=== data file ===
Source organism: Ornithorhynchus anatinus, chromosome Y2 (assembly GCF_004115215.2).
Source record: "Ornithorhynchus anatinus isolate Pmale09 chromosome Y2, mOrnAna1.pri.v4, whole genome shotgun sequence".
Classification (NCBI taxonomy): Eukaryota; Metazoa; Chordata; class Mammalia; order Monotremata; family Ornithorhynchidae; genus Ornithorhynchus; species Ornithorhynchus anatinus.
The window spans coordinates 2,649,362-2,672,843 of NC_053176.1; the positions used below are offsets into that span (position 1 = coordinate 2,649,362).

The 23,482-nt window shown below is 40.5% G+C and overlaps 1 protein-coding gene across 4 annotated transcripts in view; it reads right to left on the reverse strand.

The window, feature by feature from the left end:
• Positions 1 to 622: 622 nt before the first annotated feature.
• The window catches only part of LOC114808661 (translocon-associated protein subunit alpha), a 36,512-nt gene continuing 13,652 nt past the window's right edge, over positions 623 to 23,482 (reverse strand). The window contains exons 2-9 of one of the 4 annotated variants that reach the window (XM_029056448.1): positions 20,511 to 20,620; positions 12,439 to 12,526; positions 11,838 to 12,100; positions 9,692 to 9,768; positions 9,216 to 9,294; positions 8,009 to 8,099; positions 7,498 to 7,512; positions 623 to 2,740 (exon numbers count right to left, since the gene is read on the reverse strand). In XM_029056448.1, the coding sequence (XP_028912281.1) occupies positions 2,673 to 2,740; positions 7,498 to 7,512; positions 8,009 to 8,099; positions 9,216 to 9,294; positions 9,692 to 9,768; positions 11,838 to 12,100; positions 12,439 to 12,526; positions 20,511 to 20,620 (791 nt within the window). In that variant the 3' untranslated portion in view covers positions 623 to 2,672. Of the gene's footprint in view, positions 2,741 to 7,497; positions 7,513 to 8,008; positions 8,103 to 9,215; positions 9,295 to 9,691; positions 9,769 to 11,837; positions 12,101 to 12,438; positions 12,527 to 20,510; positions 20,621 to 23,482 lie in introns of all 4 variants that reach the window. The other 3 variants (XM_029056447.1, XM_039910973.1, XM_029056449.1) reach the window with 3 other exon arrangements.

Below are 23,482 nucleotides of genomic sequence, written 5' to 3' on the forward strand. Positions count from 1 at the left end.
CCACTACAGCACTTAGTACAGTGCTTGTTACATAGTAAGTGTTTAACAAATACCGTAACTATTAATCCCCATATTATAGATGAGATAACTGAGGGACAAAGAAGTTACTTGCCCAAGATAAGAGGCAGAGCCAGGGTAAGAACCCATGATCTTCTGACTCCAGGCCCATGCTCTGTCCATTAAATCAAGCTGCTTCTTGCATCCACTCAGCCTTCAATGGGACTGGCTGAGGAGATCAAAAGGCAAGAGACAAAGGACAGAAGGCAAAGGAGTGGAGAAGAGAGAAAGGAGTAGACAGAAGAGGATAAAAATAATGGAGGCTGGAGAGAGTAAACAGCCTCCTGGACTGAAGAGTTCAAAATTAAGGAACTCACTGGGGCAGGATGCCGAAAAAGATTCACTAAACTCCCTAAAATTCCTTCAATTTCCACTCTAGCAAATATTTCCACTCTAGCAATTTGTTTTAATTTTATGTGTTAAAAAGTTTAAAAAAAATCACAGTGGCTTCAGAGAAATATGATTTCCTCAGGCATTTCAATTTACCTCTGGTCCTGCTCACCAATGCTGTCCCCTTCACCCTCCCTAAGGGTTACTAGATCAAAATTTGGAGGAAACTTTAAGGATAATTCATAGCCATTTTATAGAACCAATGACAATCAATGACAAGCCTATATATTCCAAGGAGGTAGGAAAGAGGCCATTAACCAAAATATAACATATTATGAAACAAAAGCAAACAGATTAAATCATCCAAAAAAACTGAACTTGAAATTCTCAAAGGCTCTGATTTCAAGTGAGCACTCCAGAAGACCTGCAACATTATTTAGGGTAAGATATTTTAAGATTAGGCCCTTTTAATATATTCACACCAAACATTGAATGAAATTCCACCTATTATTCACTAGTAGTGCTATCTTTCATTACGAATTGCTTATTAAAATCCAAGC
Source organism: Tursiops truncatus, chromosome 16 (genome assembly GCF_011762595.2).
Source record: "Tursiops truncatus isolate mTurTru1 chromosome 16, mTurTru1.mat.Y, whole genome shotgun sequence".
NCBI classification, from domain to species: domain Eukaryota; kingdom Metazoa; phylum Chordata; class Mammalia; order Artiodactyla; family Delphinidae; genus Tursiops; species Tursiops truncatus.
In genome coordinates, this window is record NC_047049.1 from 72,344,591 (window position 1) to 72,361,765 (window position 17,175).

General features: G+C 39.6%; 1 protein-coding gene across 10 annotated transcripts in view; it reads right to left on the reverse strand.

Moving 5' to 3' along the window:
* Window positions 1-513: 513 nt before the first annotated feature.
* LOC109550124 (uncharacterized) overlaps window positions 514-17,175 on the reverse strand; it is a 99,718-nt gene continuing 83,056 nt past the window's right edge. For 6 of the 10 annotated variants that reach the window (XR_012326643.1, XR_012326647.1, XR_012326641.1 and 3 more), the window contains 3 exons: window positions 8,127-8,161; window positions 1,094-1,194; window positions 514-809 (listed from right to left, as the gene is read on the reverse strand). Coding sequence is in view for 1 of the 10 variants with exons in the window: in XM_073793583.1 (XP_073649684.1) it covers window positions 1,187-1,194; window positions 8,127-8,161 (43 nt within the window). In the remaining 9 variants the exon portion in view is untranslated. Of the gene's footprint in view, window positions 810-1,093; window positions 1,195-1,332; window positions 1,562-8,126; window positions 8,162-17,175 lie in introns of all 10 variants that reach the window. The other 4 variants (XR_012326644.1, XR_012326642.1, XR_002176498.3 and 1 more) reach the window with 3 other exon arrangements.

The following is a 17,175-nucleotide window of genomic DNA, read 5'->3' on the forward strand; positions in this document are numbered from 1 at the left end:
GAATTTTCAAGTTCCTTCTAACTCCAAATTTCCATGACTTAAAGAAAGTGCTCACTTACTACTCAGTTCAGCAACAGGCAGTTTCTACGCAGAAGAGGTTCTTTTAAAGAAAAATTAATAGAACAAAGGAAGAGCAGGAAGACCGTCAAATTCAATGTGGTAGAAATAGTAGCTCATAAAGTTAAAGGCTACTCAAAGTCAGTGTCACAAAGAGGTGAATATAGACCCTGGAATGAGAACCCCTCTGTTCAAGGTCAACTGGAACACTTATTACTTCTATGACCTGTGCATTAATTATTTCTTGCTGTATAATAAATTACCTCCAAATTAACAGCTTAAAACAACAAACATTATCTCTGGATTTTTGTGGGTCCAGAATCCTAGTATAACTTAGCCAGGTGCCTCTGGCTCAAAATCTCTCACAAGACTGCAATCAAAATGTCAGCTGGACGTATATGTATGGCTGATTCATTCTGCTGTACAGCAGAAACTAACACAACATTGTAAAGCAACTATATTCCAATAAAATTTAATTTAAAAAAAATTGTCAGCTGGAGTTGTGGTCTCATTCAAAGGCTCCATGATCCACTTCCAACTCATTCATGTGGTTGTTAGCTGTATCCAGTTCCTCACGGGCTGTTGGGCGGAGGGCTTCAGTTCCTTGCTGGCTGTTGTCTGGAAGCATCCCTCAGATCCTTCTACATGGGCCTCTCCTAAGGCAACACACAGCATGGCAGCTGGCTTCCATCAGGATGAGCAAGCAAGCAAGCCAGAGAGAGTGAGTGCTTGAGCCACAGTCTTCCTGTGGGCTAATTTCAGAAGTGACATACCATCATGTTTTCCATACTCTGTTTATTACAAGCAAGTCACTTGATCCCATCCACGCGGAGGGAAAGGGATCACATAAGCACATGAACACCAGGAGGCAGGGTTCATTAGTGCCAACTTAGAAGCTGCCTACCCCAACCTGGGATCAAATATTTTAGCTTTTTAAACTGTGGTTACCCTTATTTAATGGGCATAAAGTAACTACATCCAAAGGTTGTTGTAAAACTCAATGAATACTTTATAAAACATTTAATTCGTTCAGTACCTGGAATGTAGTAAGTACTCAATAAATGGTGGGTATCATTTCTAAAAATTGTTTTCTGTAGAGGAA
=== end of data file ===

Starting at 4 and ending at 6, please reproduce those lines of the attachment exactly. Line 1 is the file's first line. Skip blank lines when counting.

The window spans coordinates 2,649,362-2,672,843 of NC_053176.1; the positions used below are offsets into that span (position 1 = coordinate 2,649,362).

The 23,482-nt window shown below is 40.5% G+C and overlaps 1 protein-coding gene across 4 annotated transcripts in view; it reads right to left on the reverse strand.

The window, feature by feature from the left end: